With this weekend's National Football League games all but certain to be called off, the chief negotiator for the striking NFL Players Association said yesterday that the games scheduled for Oct. 10 and 11 also are in jeopardy unless the 10-day-old dispute is settled soon.
"I think it will take at least 10 days after a settlement to get these teams back together," said Ed Garvey, executive director of the NFLPA. "The teams are disintegrating around the country. Some of the Redskins have gone home. The New Orleans Saints have 25 guys in town."
Dennis Curran, the labor relations counsel for the NFL Management Council, the league's labor negotiating arm, disagreed with Garvey's prediction. "We would be able to play the next week after a settlement," Curran said.
An NFL spokesman said there has been no official announcement yet regarding this weekend's games, but management negotiators have conceded it will be virtually impossible to play them.
Talks between the two sides are scheduled to be resumed at 1 p.m. today in Washington, but prospects for a quick settlement of the dispute appear remote. Jim Miller, a spokesman for the management council, said management has no new proposals.
"We're waiting for a response to our proposal of last Sunday," said Miller. On Sunday, NFL management offered to guarantee what it described as a $1.6 billion package for player costs over the next five years.
But Garvey said he has already turned down the offer, contending that it does not meet the union's demand that a trust fund be set up to pay player salaries on a seniority-based scale with performance-incentive bonuses. Management says it will never accept that demand.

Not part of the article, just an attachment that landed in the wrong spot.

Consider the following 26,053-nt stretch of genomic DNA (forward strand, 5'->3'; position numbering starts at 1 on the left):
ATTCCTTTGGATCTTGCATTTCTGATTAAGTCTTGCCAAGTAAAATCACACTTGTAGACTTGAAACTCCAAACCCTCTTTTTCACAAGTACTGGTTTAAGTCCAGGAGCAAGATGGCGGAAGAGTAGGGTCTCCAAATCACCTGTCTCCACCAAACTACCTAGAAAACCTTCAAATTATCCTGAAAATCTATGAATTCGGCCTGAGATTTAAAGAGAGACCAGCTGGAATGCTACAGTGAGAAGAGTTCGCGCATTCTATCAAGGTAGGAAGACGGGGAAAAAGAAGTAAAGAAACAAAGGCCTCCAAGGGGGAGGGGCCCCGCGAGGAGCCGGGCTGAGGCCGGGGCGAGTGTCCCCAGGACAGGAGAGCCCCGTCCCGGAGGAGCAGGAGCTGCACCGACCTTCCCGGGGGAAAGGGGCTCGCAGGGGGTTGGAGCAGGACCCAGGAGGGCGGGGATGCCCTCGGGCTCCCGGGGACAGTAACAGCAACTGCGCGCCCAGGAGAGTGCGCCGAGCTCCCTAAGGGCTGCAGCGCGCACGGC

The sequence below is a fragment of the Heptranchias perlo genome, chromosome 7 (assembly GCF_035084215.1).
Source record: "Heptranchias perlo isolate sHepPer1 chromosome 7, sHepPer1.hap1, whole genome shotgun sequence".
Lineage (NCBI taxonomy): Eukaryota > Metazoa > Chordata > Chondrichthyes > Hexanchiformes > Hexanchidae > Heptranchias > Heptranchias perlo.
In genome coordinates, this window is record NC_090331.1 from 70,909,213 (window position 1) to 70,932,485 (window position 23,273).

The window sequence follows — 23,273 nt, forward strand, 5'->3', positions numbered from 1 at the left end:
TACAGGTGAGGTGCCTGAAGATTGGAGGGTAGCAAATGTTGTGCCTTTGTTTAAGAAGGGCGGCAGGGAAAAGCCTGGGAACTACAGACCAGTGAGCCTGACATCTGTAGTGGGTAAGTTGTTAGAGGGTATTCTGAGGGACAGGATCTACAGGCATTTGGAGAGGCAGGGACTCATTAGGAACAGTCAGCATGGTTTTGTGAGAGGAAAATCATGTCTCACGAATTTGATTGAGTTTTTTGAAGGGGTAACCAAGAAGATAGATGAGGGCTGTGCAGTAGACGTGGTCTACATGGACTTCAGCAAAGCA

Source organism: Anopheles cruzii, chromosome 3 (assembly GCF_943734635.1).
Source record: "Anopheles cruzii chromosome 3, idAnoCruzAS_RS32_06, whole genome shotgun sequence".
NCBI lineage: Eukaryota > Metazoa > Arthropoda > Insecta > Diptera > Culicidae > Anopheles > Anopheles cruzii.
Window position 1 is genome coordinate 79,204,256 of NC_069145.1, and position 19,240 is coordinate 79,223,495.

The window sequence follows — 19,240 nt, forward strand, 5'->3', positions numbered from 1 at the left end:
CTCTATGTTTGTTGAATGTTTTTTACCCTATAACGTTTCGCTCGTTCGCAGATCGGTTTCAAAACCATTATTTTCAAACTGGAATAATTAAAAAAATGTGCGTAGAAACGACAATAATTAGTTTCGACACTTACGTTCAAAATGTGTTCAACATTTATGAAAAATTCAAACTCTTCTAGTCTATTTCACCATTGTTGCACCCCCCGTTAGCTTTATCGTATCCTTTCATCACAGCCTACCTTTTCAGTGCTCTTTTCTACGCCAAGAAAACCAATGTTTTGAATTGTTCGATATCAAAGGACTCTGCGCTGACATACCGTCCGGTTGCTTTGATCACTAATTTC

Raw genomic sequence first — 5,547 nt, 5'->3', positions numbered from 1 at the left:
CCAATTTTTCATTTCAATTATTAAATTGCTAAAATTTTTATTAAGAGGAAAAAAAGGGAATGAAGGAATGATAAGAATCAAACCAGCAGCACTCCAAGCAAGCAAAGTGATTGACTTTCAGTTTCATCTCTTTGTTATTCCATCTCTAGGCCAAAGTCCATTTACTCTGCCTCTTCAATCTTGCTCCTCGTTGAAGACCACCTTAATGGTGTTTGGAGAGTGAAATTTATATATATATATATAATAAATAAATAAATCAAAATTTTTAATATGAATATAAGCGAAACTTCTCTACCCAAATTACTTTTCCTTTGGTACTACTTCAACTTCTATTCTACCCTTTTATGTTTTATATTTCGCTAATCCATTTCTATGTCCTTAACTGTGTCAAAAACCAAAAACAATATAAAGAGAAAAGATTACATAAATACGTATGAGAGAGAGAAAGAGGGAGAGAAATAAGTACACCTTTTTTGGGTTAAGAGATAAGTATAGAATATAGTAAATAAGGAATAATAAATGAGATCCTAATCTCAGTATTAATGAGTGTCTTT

Garvey said he hopes today's negotiations could focus on such other issues as pensions and insurance, the establishment of a joint counseling program, participation of players on the NFL's competition committee and grievance procedures.
Garvey and NFL Commissioner Pete Rozelle are scheduled to testify this morning before the House Judiciary Committee on the NFL's request for a limited antitrust exemption, the first time the two have appeared in public together since the strike began.
The hearing is expected to focus on Garvey's contention that an agreement between the NFL and the television networks in which the networks agreed to pay broadcast rights for the first two games not played because of a strike is an antitrust violation.
Neal Pilson, president of CBS Sports, formally responded yesterday to Garvey's request for an explanation, saying in a letter that the agreement violates no antitrust laws. Executives of ABC and NBC have said the same and that they will be reimbursed if the games are not rescheduled.
Last night, the players association filed a motion in U.S. District Court here asking for a preliminary injunction that would clear the way for striking players to participate in up to 20 union-sponsored all-star games, beginning Oct. 10 at RFK Stadium.
The motion asked the court to declare invalid a section of the NFL standard-player contract that prohibits players from playing football for anyone but the NFL. A hearing on the request is scheduled for next week.
The NFL has said it will oppose the union games.